In brief: Research studies
A new study, published in the journal Eating and Weight Disorders – Studies on Anorexia, Bulimia and Obesity, found that nearly half of men, and one in five women, transgender and gender non-conforming participants, engaged in a “bulk and cut” cycle in the past 12 months. “Bulking and cutting” – a dietary technique characterized by alternating between periods of consuming surplus calories (bulking) and restricting calorie consumption (cutting) to optimize the growth of lean muscle mass and reduce body fat – is a practice that aligns with current body ideals. It is especially prevalent among adolescents and young adults, particularly those within the fitness community and striving to achieve a more muscular and toned body. The researchers found that engagement in bulking and cutting was connected with a greater desire to become more muscular, underscoring the link between this dietary method and the desire to change one’s body.
Children with obesity, who have recently lost weight, are more likely to show hunger-related activity in their brains after a meal, according to research presented at the 60th Annual European Society for Paediatric Endocrinology Meeting. This brain activity, reflecting that they were unsatisfied with their meal, happens even though their gut hormone levels have changed, as expected, to reduce hunger and indicate fullness. This disconnect between food satisfaction in their brain versus their digestive system may underlie why many people regain weight, particularly after a strict diet. According to the researchers, understanding and addressing this persistence of hunger-promoting brain activity could lead to better and more sustainable treatments for obesity in children and adults. Professor Roth and colleagues at Seattle Children’s Hospital in the US compared brain appetite regulation activity with gut hormone responses in obese children before and after a 24-week weight loss program. Using functional MRI, they assessed activation patterns in appetite-regulating brain areas in response to high and low-calorie images after a meal. Gut hormone levels were also evaluated before and after meals, at the beginning and end of the program. At the end of the program, children still showed high levels of activation in brain areas related to appetite, after a meal, in response to food images, indicating that they were hungry. However, their levels of appetite-regulating gut hormones indicated fullness and satiety. Notably, the children who lost the most weight showed the strongest activation in their brains to food cues after a meal.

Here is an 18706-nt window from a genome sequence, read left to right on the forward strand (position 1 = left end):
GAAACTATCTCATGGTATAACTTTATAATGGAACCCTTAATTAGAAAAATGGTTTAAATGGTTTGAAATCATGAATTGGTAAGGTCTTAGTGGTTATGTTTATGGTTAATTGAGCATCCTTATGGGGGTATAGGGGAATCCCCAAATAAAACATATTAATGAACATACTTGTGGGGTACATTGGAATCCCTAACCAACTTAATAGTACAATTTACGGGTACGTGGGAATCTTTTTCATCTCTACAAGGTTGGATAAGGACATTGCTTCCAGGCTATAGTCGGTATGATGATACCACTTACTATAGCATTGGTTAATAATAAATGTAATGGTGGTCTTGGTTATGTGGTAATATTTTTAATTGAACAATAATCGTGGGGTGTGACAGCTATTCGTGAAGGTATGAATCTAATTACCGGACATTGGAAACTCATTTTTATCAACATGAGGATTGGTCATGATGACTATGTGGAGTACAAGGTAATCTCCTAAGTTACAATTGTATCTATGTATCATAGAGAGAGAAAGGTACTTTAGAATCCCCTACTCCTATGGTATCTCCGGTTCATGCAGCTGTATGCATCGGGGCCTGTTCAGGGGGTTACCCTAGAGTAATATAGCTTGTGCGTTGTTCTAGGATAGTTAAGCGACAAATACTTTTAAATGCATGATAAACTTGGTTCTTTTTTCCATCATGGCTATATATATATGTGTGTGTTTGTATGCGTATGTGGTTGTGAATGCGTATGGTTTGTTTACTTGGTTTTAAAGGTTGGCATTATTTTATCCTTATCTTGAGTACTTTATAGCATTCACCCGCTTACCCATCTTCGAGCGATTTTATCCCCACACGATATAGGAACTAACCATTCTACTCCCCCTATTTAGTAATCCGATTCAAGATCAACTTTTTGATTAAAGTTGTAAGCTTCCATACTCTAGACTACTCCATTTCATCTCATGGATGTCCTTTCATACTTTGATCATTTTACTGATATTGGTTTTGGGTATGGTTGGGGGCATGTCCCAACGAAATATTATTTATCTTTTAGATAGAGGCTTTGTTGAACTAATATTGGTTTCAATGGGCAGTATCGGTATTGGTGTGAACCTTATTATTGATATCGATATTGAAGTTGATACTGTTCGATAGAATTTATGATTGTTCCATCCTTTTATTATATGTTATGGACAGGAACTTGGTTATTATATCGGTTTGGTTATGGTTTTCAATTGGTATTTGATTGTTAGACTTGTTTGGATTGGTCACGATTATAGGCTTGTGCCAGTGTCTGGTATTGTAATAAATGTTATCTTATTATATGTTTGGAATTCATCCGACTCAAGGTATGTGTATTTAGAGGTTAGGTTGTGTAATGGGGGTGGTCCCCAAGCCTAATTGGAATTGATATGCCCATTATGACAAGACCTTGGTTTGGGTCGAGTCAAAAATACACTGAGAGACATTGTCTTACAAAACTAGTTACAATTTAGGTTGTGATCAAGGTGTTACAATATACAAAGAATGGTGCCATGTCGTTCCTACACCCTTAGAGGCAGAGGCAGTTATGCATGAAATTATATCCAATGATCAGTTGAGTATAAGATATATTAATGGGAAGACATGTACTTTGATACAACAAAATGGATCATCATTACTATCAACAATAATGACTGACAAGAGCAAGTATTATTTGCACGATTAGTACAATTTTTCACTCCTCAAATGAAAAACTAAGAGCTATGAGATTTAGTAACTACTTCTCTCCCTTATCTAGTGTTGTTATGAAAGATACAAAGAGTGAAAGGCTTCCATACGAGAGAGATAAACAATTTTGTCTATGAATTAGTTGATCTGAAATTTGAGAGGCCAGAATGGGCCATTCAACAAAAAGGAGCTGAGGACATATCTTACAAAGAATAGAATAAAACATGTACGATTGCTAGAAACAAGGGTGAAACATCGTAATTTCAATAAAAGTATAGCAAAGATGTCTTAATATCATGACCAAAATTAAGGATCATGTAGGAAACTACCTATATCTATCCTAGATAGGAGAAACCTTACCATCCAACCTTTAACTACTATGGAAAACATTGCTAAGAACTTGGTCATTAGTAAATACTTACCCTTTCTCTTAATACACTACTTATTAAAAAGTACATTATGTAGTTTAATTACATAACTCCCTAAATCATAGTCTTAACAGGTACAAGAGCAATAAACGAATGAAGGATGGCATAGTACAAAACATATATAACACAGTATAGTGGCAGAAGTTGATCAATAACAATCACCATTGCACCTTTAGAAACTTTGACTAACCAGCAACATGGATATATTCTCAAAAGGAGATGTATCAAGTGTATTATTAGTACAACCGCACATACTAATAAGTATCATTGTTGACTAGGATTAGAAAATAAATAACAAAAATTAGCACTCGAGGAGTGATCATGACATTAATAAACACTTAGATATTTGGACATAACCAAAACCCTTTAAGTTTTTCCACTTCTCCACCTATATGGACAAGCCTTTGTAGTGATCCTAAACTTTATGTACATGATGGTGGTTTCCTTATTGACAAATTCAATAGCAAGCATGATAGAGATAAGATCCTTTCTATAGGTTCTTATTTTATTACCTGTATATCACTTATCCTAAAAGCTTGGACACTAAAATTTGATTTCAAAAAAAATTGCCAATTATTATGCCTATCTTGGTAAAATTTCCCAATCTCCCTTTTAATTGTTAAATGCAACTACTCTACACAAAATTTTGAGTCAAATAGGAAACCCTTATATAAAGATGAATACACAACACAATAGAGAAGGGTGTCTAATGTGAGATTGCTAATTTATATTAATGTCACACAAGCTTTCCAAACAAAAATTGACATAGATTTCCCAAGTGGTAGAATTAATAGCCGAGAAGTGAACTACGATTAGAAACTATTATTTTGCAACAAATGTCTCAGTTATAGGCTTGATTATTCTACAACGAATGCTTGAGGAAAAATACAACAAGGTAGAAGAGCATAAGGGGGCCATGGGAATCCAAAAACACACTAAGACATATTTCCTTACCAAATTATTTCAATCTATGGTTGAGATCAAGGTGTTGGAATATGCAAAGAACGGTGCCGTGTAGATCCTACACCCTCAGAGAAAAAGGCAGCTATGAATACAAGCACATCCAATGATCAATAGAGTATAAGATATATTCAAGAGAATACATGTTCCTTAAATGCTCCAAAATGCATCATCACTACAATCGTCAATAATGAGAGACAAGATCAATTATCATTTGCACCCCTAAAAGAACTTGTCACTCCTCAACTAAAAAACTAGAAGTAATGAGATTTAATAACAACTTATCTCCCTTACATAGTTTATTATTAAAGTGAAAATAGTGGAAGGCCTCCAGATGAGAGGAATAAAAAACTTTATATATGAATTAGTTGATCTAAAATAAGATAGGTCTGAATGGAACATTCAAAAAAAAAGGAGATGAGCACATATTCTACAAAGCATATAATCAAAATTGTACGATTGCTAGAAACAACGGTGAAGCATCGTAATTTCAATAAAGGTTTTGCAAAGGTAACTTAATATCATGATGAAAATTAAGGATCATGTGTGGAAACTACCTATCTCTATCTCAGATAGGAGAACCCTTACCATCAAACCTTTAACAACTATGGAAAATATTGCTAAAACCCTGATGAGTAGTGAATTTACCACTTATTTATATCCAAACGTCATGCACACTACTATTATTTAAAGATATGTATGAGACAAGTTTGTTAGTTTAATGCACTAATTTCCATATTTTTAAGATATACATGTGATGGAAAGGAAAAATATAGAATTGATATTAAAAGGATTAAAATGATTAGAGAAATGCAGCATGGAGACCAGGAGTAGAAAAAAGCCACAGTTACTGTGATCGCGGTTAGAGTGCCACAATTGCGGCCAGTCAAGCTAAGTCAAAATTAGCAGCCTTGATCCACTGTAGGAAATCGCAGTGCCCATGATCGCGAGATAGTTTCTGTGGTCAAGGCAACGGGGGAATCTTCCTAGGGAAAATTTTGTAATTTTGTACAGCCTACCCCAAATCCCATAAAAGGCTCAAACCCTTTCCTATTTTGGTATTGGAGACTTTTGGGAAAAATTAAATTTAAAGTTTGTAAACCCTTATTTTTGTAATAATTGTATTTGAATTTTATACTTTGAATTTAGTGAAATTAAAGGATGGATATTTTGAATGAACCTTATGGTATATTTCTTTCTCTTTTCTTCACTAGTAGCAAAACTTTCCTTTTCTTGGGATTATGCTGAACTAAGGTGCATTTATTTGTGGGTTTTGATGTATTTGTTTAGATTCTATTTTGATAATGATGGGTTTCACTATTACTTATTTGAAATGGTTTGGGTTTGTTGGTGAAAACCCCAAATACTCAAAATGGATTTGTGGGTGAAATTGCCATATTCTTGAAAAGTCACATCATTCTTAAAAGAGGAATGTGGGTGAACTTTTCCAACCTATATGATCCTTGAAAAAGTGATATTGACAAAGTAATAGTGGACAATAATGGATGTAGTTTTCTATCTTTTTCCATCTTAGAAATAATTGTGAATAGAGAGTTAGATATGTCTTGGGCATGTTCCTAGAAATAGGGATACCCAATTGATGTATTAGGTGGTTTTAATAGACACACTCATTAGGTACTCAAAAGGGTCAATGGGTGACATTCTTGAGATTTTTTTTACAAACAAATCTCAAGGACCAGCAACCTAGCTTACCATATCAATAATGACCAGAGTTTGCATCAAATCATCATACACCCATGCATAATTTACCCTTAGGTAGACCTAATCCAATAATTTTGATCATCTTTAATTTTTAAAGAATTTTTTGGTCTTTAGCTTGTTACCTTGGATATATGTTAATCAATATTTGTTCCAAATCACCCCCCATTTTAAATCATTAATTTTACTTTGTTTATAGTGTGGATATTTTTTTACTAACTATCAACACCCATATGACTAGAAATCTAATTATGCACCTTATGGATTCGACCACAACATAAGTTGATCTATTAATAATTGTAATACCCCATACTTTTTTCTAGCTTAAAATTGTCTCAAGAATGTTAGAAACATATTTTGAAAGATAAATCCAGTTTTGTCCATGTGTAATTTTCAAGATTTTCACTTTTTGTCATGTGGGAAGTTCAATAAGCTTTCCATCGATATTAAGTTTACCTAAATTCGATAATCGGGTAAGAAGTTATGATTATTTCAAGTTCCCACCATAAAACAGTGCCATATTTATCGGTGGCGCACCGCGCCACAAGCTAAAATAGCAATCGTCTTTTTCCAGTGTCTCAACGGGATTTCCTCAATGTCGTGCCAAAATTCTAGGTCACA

By Elizabeth Green